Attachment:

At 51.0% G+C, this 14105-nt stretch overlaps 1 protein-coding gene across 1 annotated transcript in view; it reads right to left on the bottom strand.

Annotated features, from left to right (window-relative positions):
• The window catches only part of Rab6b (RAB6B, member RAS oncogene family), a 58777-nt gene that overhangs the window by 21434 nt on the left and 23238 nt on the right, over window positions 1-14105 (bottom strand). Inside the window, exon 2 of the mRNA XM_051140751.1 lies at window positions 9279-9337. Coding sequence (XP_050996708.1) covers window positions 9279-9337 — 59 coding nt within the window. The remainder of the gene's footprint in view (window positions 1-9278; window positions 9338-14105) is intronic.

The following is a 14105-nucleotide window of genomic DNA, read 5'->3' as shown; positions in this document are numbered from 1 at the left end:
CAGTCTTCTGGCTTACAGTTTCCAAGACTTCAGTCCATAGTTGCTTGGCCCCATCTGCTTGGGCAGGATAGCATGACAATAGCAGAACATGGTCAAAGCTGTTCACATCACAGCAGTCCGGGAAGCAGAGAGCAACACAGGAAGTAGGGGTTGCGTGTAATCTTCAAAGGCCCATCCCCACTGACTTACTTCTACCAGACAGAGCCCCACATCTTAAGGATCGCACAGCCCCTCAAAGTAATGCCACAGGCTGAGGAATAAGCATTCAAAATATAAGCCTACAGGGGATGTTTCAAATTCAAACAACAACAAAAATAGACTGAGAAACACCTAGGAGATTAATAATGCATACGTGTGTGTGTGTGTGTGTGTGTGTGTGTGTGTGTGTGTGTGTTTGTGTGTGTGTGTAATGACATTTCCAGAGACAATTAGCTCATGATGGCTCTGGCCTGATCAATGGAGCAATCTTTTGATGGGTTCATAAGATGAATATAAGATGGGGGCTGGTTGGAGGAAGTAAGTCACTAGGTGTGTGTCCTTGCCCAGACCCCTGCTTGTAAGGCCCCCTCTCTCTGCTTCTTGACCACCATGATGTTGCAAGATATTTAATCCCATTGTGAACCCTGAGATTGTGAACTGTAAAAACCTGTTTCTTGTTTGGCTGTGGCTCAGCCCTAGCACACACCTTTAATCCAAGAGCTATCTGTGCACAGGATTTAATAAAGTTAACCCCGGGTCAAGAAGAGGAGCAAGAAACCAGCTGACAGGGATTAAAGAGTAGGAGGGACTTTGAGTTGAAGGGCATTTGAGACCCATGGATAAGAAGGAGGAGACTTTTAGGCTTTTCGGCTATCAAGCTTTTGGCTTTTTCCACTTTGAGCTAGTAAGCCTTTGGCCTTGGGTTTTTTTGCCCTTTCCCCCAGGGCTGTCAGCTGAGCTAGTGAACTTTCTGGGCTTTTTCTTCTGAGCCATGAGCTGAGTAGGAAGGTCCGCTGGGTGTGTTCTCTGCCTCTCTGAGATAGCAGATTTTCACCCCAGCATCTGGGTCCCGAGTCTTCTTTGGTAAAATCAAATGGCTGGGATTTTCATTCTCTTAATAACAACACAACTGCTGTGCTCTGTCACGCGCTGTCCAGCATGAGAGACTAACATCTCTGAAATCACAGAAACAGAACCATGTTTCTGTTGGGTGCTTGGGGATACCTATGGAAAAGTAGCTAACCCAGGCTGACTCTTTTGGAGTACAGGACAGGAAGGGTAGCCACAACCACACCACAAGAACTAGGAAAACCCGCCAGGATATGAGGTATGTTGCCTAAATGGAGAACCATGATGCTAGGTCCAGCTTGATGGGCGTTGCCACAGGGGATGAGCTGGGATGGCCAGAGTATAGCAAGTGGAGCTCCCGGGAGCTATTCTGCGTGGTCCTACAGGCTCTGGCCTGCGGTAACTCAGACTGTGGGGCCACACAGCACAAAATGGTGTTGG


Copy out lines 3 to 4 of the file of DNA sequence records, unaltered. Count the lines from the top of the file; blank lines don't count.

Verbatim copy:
• The window catches only part of Rab6b (RAB6B, member RAS oncogene family), a 58777-nt gene that overhangs the window by 21434 nt on the left and 23238 nt on the right, over window positions 1-14105 (bottom strand). Inside the window, exon 2 of the mRNA XM_051140751.1 lies at window positions 9279-9337. Coding sequence (XP_050996708.1) covers window positions 9279-9337 — 59 coding nt within the window. The remainder of the gene's footprint in view (window positions 1-9278; window positions 9338-14105) is intronic.

The following is a 14105-nucleotide window of genomic DNA, read 5'->3' as shown; positions in this document are numbered from 1 at the left end: